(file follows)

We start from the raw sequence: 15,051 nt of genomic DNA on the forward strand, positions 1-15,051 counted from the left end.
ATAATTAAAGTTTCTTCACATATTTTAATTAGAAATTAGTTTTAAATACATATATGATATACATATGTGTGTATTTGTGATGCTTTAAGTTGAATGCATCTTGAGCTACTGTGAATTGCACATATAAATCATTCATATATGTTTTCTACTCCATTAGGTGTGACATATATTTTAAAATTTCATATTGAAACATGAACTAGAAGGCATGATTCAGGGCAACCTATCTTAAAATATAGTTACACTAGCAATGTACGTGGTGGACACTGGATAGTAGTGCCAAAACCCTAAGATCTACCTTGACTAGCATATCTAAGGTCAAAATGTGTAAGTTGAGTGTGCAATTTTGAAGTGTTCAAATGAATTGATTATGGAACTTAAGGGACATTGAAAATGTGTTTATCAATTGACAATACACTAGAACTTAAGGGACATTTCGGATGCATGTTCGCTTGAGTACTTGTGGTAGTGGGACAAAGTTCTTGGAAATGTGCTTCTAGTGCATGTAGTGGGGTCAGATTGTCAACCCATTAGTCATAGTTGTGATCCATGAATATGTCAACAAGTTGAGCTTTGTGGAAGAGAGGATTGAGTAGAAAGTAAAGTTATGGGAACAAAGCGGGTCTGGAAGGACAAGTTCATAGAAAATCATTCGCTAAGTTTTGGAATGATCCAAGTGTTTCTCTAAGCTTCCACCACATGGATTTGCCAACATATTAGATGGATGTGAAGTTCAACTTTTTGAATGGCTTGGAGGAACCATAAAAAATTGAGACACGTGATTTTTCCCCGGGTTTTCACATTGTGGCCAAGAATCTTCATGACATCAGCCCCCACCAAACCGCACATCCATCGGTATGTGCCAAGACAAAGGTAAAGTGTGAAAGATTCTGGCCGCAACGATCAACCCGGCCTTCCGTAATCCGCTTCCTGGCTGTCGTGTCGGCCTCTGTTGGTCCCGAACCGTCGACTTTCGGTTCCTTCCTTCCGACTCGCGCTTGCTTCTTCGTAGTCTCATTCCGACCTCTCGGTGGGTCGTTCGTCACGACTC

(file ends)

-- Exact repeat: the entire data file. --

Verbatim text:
We start from the raw sequence: 15,051 nt of genomic DNA on the forward strand, positions 1-15,051 counted from the left end.
ATAATTAAAGTTTCTTCACATATTTTAATTAGAAATTAGTTTTAAATACATATATGATATACATATGTGTGTATTTGTGATGCTTTAAGTTGAATGCATCTTGAGCTACTGTGAATTGCACATATAAATCATTCATATATGTTTTCTACTCCATTAGGTGTGACATATATTTTAAAATTTCATATTGAAACATGAACTAGAAGGCATGATTCAGGGCAACCTATCTTAAAATATAGTTACACTAGCAATGTACGTGGTGGACACTGGATAGTAGTGCCAAAACCCTAAGATCTACCTTGACTAGCATATCTAAGGTCAAAATGTGTAAGTTGAGTGTGCAATTTTGAAGTGTTCAAATGAATTGATTATGGAACTTAAGGGACATTGAAAATGTGTTTATCAATTGACAATACACTAGAACTTAAGGGACATTTCGGATGCATGTTCGCTTGAGTACTTGTGGTAGTGGGACAAAGTTCTTGGAAATGTGCTTCTAGTGCATGTAGTGGGGTCAGATTGTCAACCCATTAGTCATAGTTGTGATCCATGAATATGTCAACAAGTTGAGCTTTGTGGAAGAGAGGATTGAGTAGAAAGTAAAGTTATGGGAACAAAGCGGGTCTGGAAGGACAAGTTCATAGAAAATCATTCGCTAAGTTTTGGAATGATCCAAGTGTTTCTCTAAGCTTCCACCACATGGATTTGCCAACATATTAGATGGATGTGAAGTTCAACTTTTTGAATGGCTTGGAGGAACCATAAAAAATTGAGACACGTGATTTTTCCCCGGGTTTTCACATTGTGGCCAAGAATCTTCATGACATCAGCCCCCACCAAACCGCACATCCATCGGTATGTGCCAAGACAAAGGTAAAGTGTGAAAGATTCTGGCCGCAACGATCAACCCGGCCTTCCGTAATCCGCTTCCTGGCTGTCGTGTCGGCCTCTGTTGGTCCCGAACCGTCGACTTTCGGTTCCTTCCTTCCGACTCGCGCTTGCTTCTTCGTAGTCTCATTCCGACCTCTCGGTGGGTCGTTCGTCACGACTC